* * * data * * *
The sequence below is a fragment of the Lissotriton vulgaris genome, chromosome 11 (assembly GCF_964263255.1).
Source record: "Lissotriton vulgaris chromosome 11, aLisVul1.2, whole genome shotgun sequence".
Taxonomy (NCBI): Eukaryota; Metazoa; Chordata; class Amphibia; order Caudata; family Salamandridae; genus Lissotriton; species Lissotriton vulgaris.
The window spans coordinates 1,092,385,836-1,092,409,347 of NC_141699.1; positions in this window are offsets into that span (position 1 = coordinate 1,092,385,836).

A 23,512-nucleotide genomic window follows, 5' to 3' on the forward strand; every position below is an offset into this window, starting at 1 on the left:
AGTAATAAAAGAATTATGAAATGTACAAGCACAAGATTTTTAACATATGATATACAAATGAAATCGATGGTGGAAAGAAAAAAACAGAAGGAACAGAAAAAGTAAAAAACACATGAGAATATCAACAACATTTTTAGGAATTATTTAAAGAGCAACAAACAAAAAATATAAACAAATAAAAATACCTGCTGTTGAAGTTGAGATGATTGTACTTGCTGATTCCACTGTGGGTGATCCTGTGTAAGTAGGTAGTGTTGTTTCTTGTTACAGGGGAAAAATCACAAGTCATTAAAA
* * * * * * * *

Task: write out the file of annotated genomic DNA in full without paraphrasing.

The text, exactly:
The sequence below is a fragment of the Lissotriton vulgaris genome, chromosome 11 (assembly GCF_964263255.1).
Source record: "Lissotriton vulgaris chromosome 11, aLisVul1.2, whole genome shotgun sequence".
Taxonomy (NCBI): Eukaryota; Metazoa; Chordata; class Amphibia; order Caudata; family Salamandridae; genus Lissotriton; species Lissotriton vulgaris.
The window spans coordinates 1,092,385,836-1,092,409,347 of NC_141699.1; positions in this window are offsets into that span (position 1 = coordinate 1,092,385,836).

A 23,512-nucleotide genomic window follows, 5' to 3' on the forward strand; every position below is an offset into this window, starting at 1 on the left:
AGTAATAAAAGAATTATGAAATGTACAAGCACAAGATTTTTAACATATGATATACAAATGAAATCGATGGTGGAAAGAAAAAAACAGAAGGAACAGAAAAAGTAAAAAACACATGAGAATATCAACAACATTTTTAGGAATTATTTAAAGAGCAACAAACAAAAAATATAAACAAATAAAAATACCTGCTGTTGAAGTTGAGATGATTGTACTTGCTGATTCCACTGTGGGTGATCCTGTGTAAGTAGGTAGTGTTGTTTCTTGTTACAGGGGAAAAATCACAAGTCATTAAAA